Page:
To the chief Musician, A Psalm of David.
1 I waited patiently for the Lord; and he inclined unto me, and heard my cry. 2 He brought me up also out of an horrible pit, out of the miry clay, and set my feet upon a rock, and established my goings. 3 And he hath put a new song in my mouth, even praise unto our God: many shall see it, and fear, and shall trust in the Lord. Psalms 40:1-3 (KJV)
This is the second of two installments – read the first here.
Many of David’s songs begin with these words “To the chief Musician…” and many contain additional instructions or background information about the songs. Some versions of the Bible don’t display them as a part of the numbered chapter / verse structure, so we treat them like extra material – footnotes. But these headings were a part of the original text, they are very much a part of the Word of God, and they deserve our attention as much as the words that follow…
We learn something about the New Song that David sung – and perhaps our New Song – in paying close attention to these notes. What do these notes to the Chief Musician reveal about our New Song?
My song may sound better on certain instruments:
To the Chief Musician. With stringed instruments. On an eight-stringed harp. A Psalm of David. Psalms 6
There may be a certain environment in which the song will thrive. It will be more meaningful to some than to others. It may be more effective when played on a single mom, or a businessman, or an orphaned child.
What instruments might make your song more powerful?
My song may be very similar to someone else’s:
To the Chief Musician. To the tune of ‘Death of the Son.’ A Psalm of David. Psalms 9
I don’t have to worry that the music is absolutely original… It won’t be. But there will be a message in my song that adds a twist to someone else’s. The verse that I write will make it more relevant, more enjoyable…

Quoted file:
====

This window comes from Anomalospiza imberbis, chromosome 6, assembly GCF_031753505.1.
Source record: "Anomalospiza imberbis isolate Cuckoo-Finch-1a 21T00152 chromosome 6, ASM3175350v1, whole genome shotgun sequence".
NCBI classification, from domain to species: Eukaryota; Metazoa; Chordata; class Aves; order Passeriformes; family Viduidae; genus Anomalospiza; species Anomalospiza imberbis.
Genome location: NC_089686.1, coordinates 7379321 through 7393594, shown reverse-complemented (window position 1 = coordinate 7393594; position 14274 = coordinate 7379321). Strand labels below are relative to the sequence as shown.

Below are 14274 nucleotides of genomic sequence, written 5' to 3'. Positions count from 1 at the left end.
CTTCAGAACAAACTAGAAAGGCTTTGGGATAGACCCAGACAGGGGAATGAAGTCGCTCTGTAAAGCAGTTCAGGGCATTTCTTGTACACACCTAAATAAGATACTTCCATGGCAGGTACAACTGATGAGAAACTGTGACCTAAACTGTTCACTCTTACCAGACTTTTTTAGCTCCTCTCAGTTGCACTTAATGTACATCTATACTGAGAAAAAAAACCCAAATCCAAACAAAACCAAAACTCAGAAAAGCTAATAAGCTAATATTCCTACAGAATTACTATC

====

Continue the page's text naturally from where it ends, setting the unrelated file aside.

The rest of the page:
Go ahead – compliment someone else’s song with your own verse. In the mouth of 2 or 3 witnesses truth will be established… 2 Cor 13:1.
Some of my songs are born when I am misunderstood, mistreated, and alone:
To the Chief Musician. A Contemplation of David when Doeg the Edomite went and told Saul, and said to him, ‘David has gone to the house of Ahimelech.’ Psalms 52
Some of the loneliest times in your life will prove to be the most productive. As a matter of fact – most of David’s songs were written when he was all alone. Who can write with lots of noise around them?
So people don’t understand you? You’re being mistreated? You’ve been sold out by a friend? A song is on it’s way…
Some of my best songs may be born out of my failure:
To the Chief Musician. A Psalm of David when Nathan the prophet went to him, after he had gone in to Bathsheba. Psalms 51
You might be thinking “My life is plagued with failure – not much to sing about…” This note prefaces what may be one of the most beautiful and most repeated of David’s songs. And your best songs will come from your failures, too. Whoever has been forgiven much, loves much… (Luke 7:47)
My song may have a particular theme:
To the Chief Musician. Set to ‘The Lilies.’ A Contemplation of the sons of Korah. A song of Love. Psalms 45
You may be all about business. You may be all about children. And not everyone may want to hear a song of love. But someone who is flipping through the dial is in an amorous mood!
Regardless of the theme of your song – someone really needs to hear it.
My song may have a particular purpose:
To the Chief Musician. A Psalm of David. To bring to remembrance. Psalms 70
Ultimately – there is a purpose for my song. At the right time, in the right place – God intends for it to DO something.
To the Chief Musician… Thank you for helping me with my New Song… Even if I’m only a one-hit wonder – I know that somewhere, sometime – my song will change someone’s life.